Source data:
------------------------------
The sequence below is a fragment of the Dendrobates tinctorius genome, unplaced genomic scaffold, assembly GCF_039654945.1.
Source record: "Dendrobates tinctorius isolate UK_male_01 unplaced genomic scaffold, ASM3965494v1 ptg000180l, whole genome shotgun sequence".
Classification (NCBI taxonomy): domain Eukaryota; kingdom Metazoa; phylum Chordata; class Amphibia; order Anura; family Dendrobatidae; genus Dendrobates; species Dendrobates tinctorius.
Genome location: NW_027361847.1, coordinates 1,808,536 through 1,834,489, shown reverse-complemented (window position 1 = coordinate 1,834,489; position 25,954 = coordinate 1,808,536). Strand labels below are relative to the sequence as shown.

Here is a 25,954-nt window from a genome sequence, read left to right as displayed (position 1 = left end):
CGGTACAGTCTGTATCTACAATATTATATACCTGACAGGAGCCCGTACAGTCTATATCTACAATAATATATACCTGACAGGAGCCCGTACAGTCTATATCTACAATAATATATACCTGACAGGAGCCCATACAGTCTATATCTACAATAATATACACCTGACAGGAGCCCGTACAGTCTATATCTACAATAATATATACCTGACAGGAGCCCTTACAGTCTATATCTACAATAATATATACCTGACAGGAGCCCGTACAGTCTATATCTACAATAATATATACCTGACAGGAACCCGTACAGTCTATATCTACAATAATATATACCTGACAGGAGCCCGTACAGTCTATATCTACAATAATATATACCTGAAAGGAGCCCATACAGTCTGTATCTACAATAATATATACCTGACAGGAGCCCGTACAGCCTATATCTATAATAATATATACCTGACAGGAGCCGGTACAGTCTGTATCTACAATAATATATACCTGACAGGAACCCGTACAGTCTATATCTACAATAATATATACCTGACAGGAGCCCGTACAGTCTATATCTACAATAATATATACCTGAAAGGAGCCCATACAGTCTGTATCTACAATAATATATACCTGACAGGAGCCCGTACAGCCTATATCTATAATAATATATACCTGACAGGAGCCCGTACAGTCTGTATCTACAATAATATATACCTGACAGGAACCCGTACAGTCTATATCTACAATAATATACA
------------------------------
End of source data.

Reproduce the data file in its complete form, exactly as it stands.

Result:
The sequence below is a fragment of the Dendrobates tinctorius genome, unplaced genomic scaffold, assembly GCF_039654945.1.
Source record: "Dendrobates tinctorius isolate UK_male_01 unplaced genomic scaffold, ASM3965494v1 ptg000180l, whole genome shotgun sequence".
Classification (NCBI taxonomy): domain Eukaryota; kingdom Metazoa; phylum Chordata; class Amphibia; order Anura; family Dendrobatidae; genus Dendrobates; species Dendrobates tinctorius.
Genome location: NW_027361847.1, coordinates 1,808,536 through 1,834,489, shown reverse-complemented (window position 1 = coordinate 1,834,489; position 25,954 = coordinate 1,808,536). Strand labels below are relative to the sequence as shown.

Here is a 25,954-nt window from a genome sequence, read left to right as displayed (position 1 = left end):
CGGTACAGTCTGTATCTACAATATTATATACCTGACAGGAGCCCGTACAGTCTATATCTACAATAATATATACCTGACAGGAGCCCGTACAGTCTATATCTACAATAATATATACCTGACAGGAGCCCATACAGTCTATATCTACAATAATATACACCTGACAGGAGCCCGTACAGTCTATATCTACAATAATATATACCTGACAGGAGCCCTTACAGTCTATATCTACAATAATATATACCTGACAGGAGCCCGTACAGTCTATATCTACAATAATATATACCTGACAGGAACCCGTACAGTCTATATCTACAATAATATATACCTGACAGGAGCCCGTACAGTCTATATCTACAATAATATATACCTGAAAGGAGCCCATACAGTCTGTATCTACAATAATATATACCTGACAGGAGCCCGTACAGCCTATATCTATAATAATATATACCTGACAGGAGCCGGTACAGTCTGTATCTACAATAATATATACCTGACAGGAACCCGTACAGTCTATATCTACAATAATATATACCTGACAGGAGCCCGTACAGTCTATATCTACAATAATATATACCTGAAAGGAGCCCATACAGTCTGTATCTACAATAATATATACCTGACAGGAGCCCGTACAGCCTATATCTATAATAATATATACCTGACAGGAGCCCGTACAGTCTGTATCTACAATAATATATACCTGACAGGAACCCGTACAGTCTATATCTACAATAATATACA